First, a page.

Mawlid is an Islamic religious festival that is celebrated on the third month of the Muslim calendar referred to as the Rabi al-awwal. On this day, Muslims celebrate the day Prophet Muhammad was born. Mawlid is celebrated either on 12 Rabi’ al-awwal by the Sunni Muslim or 17 Rabi’ al- awwal by the Shia Muslim. It is also referred as Eid al-Mawlid a- Nabawi. The seven-day holiday period is assigned as a unity week by the Islamic Republic of Iran. During this period, Muslims fast, sing, do public processions, gather together, and decorate their homes and the streets. Mawlid is considered a public holiday in the majority of Muslim countries except for Saudi Arabia which is Salafi, a conservative movement within Sunni Muslims. The holiday is observed annually.
Brief History of Mawlid
In the early Muslim days, Mawlid was celebrated privately in homes. Later on, the ceremony was introduced in the city of Sabta to counter the Christian festivals and to also strengthen Islam. During its early days, the celebration included animal sacrifices, sermons, feasts, and torchlight processions. Most scholars believe that Mawlid originated from the Fatimid dynasty as supported by the Shia Muslims narratives. However, among the Sunni Muslims, Mawlid ceremony originated in the 12th century and was supported by Gokbori who was a general and Sultan.
Observance of Mawlid
Mawlid is celebrated in most of the Islamic countries with the only exceptions being Saudi Arabia and Qatar where it is not officially considered a public holiday and it is also prohibited. The Wahhabi and other traditional Muslim influence have forbidden/discredit the ceremony. Mawlid celebration is characterized by street processions and decoration of homes and mosques. Stories about the life of Prophet Muhammad are told through poems and songs.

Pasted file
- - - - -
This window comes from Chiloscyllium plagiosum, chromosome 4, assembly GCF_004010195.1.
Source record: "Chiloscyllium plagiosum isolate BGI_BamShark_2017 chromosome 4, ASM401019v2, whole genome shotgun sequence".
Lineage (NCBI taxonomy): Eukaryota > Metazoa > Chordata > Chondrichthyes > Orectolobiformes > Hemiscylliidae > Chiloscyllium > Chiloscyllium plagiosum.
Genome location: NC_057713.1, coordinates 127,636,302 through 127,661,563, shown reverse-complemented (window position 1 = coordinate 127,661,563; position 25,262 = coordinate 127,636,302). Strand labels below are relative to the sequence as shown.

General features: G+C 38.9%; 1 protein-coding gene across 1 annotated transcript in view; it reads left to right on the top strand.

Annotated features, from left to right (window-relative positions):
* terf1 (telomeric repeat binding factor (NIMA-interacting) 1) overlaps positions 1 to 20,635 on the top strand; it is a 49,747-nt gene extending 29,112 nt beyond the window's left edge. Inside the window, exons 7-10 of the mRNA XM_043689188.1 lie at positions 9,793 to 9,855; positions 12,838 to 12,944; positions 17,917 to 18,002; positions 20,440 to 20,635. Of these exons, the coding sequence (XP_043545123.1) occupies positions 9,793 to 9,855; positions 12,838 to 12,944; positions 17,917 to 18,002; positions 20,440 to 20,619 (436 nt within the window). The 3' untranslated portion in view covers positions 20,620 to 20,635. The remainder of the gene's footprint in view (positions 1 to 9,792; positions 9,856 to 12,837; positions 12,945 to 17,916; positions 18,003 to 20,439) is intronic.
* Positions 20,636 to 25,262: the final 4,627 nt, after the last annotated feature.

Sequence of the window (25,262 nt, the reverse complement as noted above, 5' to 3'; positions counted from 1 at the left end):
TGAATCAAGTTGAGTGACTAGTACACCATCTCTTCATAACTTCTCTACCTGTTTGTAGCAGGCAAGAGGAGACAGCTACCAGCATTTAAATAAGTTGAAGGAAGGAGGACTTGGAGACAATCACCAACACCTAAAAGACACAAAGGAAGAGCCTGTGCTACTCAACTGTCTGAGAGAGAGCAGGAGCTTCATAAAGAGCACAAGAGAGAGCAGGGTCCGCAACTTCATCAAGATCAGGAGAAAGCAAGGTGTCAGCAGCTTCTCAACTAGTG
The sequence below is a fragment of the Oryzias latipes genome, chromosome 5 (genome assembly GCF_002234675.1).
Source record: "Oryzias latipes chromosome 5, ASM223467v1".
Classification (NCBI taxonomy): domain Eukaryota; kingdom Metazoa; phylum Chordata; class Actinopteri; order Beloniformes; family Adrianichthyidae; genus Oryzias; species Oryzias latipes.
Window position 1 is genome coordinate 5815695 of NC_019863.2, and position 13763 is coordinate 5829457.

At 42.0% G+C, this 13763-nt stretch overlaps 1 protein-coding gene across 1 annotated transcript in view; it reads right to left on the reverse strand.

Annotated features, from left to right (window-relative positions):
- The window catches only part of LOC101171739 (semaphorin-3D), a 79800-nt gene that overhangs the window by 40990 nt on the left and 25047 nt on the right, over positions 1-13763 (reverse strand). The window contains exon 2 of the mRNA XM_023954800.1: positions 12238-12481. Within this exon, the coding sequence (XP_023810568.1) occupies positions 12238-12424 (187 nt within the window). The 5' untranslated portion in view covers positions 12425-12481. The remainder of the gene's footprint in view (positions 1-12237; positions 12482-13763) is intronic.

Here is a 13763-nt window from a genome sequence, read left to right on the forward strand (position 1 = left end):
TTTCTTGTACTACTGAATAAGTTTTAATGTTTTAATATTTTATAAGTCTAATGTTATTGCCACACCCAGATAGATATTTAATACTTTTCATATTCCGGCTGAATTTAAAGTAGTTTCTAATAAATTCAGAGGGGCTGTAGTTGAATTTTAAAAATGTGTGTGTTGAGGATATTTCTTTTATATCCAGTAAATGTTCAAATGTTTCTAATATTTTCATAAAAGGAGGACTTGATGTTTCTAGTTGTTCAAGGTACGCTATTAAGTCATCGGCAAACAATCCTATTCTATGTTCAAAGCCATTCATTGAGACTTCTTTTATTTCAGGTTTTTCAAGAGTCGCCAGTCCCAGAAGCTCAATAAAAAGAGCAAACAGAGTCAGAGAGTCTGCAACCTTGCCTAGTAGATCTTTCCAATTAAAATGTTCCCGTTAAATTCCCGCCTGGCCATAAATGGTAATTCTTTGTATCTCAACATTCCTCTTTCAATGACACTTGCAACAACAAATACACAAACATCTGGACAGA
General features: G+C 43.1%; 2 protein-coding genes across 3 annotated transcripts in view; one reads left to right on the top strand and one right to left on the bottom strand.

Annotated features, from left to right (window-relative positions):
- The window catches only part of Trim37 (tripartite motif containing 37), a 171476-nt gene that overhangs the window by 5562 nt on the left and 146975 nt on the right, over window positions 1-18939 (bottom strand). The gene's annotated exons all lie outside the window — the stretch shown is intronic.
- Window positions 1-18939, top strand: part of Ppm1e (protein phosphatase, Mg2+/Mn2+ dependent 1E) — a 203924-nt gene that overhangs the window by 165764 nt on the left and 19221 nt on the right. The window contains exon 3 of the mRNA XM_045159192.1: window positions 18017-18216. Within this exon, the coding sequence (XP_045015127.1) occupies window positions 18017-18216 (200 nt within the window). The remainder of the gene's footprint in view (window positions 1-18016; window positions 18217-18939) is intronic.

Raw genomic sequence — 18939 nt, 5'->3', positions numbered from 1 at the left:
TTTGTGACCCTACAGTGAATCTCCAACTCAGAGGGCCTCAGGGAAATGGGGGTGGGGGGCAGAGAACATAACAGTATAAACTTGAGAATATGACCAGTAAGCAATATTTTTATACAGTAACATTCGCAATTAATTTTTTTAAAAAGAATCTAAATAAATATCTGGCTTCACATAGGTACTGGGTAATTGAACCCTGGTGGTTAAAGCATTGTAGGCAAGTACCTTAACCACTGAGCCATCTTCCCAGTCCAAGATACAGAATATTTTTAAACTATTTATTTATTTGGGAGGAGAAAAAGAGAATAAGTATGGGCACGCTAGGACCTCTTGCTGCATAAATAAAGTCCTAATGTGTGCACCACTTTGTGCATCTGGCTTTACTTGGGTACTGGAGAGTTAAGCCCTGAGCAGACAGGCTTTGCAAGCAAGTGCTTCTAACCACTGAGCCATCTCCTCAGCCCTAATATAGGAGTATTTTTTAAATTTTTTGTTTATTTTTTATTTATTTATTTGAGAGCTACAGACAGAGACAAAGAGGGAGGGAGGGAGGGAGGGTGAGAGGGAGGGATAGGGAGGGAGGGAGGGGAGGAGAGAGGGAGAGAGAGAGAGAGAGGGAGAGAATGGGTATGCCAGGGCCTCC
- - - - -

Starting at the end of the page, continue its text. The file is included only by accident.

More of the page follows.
The significance of Mawlid is for every Muslim to express their love to Prophet Mohammed. In Pakistan, the day begins with 31-gun salute in the federal capital and 21-gun salute in the provincials. In Indonesia, the celebration emphasizes the importance of liveliness and splendor. In Tunisia, Muslims sing songs of praise to the prophet. In India, the relics of Muhammad are put on display after the morning prayers. Rabi’ al-awwal is considered as a unity week in Iran during which Mawlid is celebrated.
Opponents and Proponents of Mawlid
There are some Sunni scholars who have backed the celebration of Mawlid ceremony. Among the scholars, Al- Suyuti a Shafi scholar and Asqalani Ibn al-Haji a Maliki scholar have backed the celebration of Mawlid in most of their books including al Madhkal. Other Sunni Islamic scholars who have supported the celebration of Mawlid include Al- Azhar and Alawi-al-Maliki among others.
Not all of the Muslim communities have accepted the celebration of the Mawlid. Some have considered it an illegal ceremony and a blameworthy game. An Egyptian Maliki argued that Mawlid was never celebrated by Salaf. However, he regards Muhammad’s birthday as the holiest time in the year. Al Shatibi regards Mawlid as a making of man which is unnecessary. Abd al- Aziz ibn Baz and other Saudi scholar believe that there are many instances in prophet Muhammad’s life that are worthy to be celebrated other than his birthday.